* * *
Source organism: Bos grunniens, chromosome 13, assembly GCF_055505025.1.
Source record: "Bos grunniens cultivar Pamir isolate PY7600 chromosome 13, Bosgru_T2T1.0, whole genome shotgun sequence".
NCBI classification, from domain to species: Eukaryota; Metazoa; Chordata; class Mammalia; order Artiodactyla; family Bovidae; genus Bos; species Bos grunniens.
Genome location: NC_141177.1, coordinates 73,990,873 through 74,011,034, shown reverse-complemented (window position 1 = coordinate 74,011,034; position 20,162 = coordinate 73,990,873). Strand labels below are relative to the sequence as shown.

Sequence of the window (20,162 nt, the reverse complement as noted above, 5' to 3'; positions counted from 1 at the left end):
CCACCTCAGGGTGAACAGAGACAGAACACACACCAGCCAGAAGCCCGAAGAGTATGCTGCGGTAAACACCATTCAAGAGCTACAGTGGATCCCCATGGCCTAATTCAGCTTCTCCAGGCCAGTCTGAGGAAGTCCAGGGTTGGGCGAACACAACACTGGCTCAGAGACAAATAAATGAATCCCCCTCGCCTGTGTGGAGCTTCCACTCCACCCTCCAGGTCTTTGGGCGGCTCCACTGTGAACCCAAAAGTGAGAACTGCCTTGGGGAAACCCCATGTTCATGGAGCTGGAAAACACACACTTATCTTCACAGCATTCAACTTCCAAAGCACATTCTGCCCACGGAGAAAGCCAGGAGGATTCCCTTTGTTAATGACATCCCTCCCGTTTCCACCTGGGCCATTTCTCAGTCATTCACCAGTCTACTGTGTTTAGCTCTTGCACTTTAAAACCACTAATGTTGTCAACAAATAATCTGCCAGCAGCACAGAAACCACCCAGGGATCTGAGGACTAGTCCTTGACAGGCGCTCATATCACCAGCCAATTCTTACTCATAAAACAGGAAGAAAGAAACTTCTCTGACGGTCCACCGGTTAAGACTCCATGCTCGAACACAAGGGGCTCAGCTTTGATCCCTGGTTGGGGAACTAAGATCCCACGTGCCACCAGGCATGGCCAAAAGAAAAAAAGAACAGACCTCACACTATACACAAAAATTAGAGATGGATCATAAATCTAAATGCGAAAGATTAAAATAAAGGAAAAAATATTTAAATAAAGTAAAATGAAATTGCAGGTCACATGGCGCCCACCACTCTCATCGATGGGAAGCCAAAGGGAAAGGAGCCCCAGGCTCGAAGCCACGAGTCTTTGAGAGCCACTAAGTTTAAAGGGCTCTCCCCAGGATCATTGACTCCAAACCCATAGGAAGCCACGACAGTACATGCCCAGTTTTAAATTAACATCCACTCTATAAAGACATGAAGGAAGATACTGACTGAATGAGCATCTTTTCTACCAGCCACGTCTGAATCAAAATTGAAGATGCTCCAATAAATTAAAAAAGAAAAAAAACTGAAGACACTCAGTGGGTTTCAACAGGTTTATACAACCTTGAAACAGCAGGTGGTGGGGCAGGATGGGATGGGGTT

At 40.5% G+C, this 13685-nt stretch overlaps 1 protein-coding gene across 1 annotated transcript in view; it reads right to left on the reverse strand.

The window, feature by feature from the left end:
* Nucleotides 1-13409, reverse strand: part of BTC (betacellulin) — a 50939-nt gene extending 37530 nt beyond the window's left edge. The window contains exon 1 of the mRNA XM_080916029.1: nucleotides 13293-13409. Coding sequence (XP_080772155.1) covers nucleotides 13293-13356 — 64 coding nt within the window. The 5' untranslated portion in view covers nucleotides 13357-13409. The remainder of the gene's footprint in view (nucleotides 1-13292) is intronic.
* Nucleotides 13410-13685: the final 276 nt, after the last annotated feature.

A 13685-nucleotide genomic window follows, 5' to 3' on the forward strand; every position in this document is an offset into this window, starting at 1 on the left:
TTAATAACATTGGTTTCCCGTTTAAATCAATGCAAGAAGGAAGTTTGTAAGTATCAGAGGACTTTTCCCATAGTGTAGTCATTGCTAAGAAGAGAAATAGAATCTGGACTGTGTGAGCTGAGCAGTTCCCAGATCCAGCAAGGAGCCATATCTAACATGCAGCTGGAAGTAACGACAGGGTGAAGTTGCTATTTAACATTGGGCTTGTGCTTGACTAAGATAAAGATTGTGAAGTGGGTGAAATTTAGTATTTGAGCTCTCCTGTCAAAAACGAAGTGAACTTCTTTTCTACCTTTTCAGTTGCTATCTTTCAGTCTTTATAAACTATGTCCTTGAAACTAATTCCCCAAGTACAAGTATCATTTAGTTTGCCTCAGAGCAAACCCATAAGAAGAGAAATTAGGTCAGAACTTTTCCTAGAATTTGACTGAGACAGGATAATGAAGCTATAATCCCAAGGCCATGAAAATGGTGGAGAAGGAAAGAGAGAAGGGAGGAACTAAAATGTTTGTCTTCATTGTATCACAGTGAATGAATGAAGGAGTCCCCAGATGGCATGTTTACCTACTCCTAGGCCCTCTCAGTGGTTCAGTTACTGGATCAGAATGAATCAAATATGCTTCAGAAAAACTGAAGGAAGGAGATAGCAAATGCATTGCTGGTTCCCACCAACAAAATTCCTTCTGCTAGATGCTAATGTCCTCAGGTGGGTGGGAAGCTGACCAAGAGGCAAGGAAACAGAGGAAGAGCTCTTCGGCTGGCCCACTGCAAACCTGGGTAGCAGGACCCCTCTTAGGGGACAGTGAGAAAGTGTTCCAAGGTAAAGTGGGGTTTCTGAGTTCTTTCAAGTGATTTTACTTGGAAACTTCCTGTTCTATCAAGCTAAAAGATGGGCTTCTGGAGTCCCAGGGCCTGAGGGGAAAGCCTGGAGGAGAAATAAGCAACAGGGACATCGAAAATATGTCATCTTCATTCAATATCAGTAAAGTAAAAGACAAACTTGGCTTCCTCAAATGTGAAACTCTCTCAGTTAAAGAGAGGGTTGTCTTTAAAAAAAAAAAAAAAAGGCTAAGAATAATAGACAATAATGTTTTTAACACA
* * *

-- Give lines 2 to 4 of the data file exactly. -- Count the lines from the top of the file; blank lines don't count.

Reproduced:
Source record: "Bos grunniens cultivar Pamir isolate PY7600 chromosome 13, Bosgru_T2T1.0, whole genome shotgun sequence".
NCBI classification, from domain to species: Eukaryota; Metazoa; Chordata; class Mammalia; order Artiodactyla; family Bovidae; genus Bos; species Bos grunniens.
Genome location: NC_141177.1, coordinates 73,990,873 through 74,011,034, shown reverse-complemented (window position 1 = coordinate 74,011,034; position 20,162 = coordinate 73,990,873). Strand labels below are relative to the sequence as shown.